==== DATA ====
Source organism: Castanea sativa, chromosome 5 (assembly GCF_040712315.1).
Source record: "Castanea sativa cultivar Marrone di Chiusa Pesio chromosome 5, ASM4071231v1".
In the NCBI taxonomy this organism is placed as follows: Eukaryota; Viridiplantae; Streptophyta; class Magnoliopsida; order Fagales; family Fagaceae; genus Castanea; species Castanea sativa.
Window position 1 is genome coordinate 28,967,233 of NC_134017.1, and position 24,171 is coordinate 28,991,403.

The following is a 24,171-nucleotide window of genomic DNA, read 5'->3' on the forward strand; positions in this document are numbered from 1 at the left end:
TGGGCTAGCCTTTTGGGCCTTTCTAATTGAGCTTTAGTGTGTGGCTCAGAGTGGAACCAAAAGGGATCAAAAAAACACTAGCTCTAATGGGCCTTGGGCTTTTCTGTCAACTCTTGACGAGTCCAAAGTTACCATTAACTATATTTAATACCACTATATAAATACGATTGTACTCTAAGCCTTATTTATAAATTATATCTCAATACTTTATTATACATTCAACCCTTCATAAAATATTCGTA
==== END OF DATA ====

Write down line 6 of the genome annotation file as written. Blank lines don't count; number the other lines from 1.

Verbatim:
TGGGCTAGCCTTTTGGGCCTTTCTAATTGAGCTTTAGTGTGTGGCTCAGAGTGGAACCAAAAGGGATCAAAAAAACACTAGCTCTAATGGGCCTTGGGCTTTTCTGTCAACTCTTGACGAGTCCAAAGTTACCATTAACTATATTTAATACCACTATATAAATACGATTGTACTCTAAGCCTTATTTATAAATTATATCTCAATACTTTATTATACATTCAACCCTTCATAAAATATTCGTA